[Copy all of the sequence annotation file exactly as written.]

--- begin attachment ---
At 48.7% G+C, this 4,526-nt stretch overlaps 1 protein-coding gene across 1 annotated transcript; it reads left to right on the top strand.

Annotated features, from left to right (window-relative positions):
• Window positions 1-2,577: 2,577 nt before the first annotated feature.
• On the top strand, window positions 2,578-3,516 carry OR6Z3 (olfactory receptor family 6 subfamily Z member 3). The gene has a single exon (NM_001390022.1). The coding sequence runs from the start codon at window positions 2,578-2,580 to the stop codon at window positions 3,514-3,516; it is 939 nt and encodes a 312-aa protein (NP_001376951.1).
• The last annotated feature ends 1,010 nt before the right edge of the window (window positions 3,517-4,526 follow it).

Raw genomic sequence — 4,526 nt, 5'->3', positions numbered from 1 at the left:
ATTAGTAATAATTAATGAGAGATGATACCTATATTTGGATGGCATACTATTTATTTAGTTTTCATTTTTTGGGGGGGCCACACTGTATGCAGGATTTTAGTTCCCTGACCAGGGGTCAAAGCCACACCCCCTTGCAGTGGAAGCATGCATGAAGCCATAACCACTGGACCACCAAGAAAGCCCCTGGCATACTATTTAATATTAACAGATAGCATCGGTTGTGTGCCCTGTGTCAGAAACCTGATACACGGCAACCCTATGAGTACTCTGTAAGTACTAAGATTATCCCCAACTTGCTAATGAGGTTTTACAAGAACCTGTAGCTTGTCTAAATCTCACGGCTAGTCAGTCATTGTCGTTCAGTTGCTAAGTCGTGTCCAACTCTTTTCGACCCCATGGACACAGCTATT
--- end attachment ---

At 48.7% G+C, this 4,526-nt stretch overlaps 1 protein-coding gene across 1 annotated transcript; it reads left to right on the top strand.

Annotated features, from left to right (window-relative positions):
• Window positions 1-2,577: 2,577 nt before the first annotated feature.
• On the top strand, window positions 2,578-3,516 carry OR6Z3 (olfactory receptor family 6 subfamily Z member 3). The gene has a single exon (NM_001390022.1). The coding sequence runs from the start codon at window positions 2,578-2,580 to the stop codon at window positions 3,514-3,516; it is 939 nt and encodes a 312-aa protein (NP_001376951.1).
• The last annotated feature ends 1,010 nt before the right edge of the window (window positions 3,517-4,526 follow it).

Raw genomic sequence — 4,526 nt, 5'->3', positions numbered from 1 at the left:
ATTAGTAATAATTAATGAGAGATGATACCTATATTTGGATGGCATACTATTTATTTAGTTTTCATTTTTTGGGGGGGCCACACTGTATGCAGGATTTTAGTTCCCTGACCAGGGGTCAAAGCCACACCCCCTTGCAGTGGAAGCATGCATGAAGCCATAACCACTGGACCACCAAGAAAGCCCCTGGCATACTATTTAATATTAACAGATAGCATCGGTTGTGTGCCCTGTGTCAGAAACCTGATACACGGCAACCCTATGAGTACTCTGTAAGTACTAAGATTATCCCCAACTTGCTAATGAGGTTTTACAAGAACCTGTAGCTTGTCTAAATCTCACGGCTAGTCAGTCATTGTCGTTCAGTTGCTAAGTCGTGTCCAACTCTTTTCGACCCCATGGACACAGCTATT